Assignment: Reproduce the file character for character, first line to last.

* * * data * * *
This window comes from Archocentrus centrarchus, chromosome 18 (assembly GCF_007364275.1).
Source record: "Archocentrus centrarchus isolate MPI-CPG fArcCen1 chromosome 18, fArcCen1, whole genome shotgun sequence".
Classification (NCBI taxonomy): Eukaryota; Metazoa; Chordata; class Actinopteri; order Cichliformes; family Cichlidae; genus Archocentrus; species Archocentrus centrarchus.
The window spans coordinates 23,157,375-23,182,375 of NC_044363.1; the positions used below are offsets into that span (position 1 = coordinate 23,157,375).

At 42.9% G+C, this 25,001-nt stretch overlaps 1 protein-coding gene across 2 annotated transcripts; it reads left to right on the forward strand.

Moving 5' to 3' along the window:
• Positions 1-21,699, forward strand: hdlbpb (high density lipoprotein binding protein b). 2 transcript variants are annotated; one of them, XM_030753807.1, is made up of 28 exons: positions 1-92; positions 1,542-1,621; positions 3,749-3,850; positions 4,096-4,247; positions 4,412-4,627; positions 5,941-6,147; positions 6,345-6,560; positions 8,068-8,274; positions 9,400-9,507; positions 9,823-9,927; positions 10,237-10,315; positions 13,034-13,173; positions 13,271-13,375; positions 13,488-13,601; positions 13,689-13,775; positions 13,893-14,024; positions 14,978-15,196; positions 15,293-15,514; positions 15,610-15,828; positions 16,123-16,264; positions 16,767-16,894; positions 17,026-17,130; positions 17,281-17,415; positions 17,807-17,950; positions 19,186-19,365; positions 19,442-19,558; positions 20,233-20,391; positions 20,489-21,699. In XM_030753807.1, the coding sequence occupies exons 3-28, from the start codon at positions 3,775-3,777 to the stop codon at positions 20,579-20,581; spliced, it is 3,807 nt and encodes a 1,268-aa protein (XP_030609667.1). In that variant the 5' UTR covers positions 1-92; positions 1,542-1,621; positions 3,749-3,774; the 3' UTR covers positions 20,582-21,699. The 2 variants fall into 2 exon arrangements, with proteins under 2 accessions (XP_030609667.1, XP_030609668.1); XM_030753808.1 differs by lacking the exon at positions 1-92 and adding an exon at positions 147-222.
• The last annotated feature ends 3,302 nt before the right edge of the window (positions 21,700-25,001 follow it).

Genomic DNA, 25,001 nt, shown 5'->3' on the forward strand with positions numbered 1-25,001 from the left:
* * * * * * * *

This window comes from Archocentrus centrarchus, chromosome 18 (assembly GCF_007364275.1).
Source record: "Archocentrus centrarchus isolate MPI-CPG fArcCen1 chromosome 18, fArcCen1, whole genome shotgun sequence".
Classification (NCBI taxonomy): Eukaryota; Metazoa; Chordata; class Actinopteri; order Cichliformes; family Cichlidae; genus Archocentrus; species Archocentrus centrarchus.
The window spans coordinates 23,157,375-23,182,375 of NC_044363.1; the positions used below are offsets into that span (position 1 = coordinate 23,157,375).

At 42.9% G+C, this 25,001-nt stretch overlaps 1 protein-coding gene across 2 annotated transcripts; it reads left to right on the forward strand.

Moving 5' to 3' along the window:
• Positions 1-21,699, forward strand: hdlbpb (high density lipoprotein binding protein b). 2 transcript variants are annotated; one of them, XM_030753807.1, is made up of 28 exons: positions 1-92; positions 1,542-1,621; positions 3,749-3,850; positions 4,096-4,247; positions 4,412-4,627; positions 5,941-6,147; positions 6,345-6,560; positions 8,068-8,274; positions 9,400-9,507; positions 9,823-9,927; positions 10,237-10,315; positions 13,034-13,173; positions 13,271-13,375; positions 13,488-13,601; positions 13,689-13,775; positions 13,893-14,024; positions 14,978-15,196; positions 15,293-15,514; positions 15,610-15,828; positions 16,123-16,264; positions 16,767-16,894; positions 17,026-17,130; positions 17,281-17,415; positions 17,807-17,950; positions 19,186-19,365; positions 19,442-19,558; positions 20,233-20,391; positions 20,489-21,699. In XM_030753807.1, the coding sequence occupies exons 3-28, from the start codon at positions 3,775-3,777 to the stop codon at positions 20,579-20,581; spliced, it is 3,807 nt and encodes a 1,268-aa protein (XP_030609667.1). In that variant the 5' UTR covers positions 1-92; positions 1,542-1,621; positions 3,749-3,774; the 3' UTR covers positions 20,582-21,699. The 2 variants fall into 2 exon arrangements, with proteins under 2 accessions (XP_030609667.1, XP_030609668.1); XM_030753808.1 differs by lacking the exon at positions 1-92 and adding an exon at positions 147-222.
• The last annotated feature ends 3,302 nt before the right edge of the window (positions 21,700-25,001 follow it).

Genomic DNA, 25,001 nt, shown 5'->3' on the forward strand with positions numbered 1-25,001 from the left: